Schools go virtual after COVID-19 cases rise

The increasing number of COVID-19 cases is forcing some school districts to go back to virtual learning.

Students in Henry, Fulton, and Cherokee counties will not have face-to-face classes for at least the next week.

Cherokee County parent, Darryl Green, said he's disappointed his daughter won't be going back to class, but he understands.

"We were looking forward to having her back in school. It's not just the academics, it's the social side as well," said Green.

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His daughter, Tori, is a high school junior in Cherokee County. She just went back to school face-to-face after a long winter break. Now she'll be taking classes from her living room.

"You don't have that face to face interaction with the teacher so it's harder to understand, especially math and history," said Tori.

Cherokee County Schools announced Friday all classes will be virtual starting Monday until at least January 19. In a statement, Superintendent Brian Hightower said more than 400 of their 5,000 full-time staff were absent due to "positive tests and quarantines due to exposure" and they simply couldn't operate with that number of staff members out.


"The numbers are just astronomical," said Tiffany Robbins, President of Cherokee County Educators Association.

Robbins said she feared something like this would happen. She said she has been advocated for stricter safety guidelines for teachers as well as mandatory masks for the students for months.

"What disappoints me and upsets me is that the decision wasn't made before this happened, that we had to wait until there were so many sick and quarantined employees that it forced the shutdown," said Robbins.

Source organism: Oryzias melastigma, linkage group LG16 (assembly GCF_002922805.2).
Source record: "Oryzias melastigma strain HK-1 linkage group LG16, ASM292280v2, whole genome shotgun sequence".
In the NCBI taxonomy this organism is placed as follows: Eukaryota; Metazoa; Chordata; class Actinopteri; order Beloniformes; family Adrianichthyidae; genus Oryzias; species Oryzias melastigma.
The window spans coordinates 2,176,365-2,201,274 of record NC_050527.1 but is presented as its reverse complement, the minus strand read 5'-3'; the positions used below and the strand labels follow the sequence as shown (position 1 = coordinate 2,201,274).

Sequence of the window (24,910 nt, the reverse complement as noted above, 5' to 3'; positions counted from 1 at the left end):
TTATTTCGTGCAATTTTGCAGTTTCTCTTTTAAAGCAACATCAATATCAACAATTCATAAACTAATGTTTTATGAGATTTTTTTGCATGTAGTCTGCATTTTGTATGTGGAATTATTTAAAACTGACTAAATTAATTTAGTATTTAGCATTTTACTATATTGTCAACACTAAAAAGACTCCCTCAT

Fulton County Middle and High School students who were scheduled to go back to the classroom this Monday will now be virtual through January 19th as well.  School officials said, "We are now facing a post-holiday surge of positive cases impacting our ability to sufficiently operate schools". The statement mentioned hospitals are at capacity.

Henry County Schools announced earlier this week they are shifting to remote operations until January 25th, citing similar issues with the rising number of COVID-19 cases.

The Cherokee County superintendent said he understands this creates hardships but says it is necessary to give students and employees 10 days to get healthier.

"I'm glad they're staying safe, that's the most important thing, but remote learning has its challenges," said Darryl Green.

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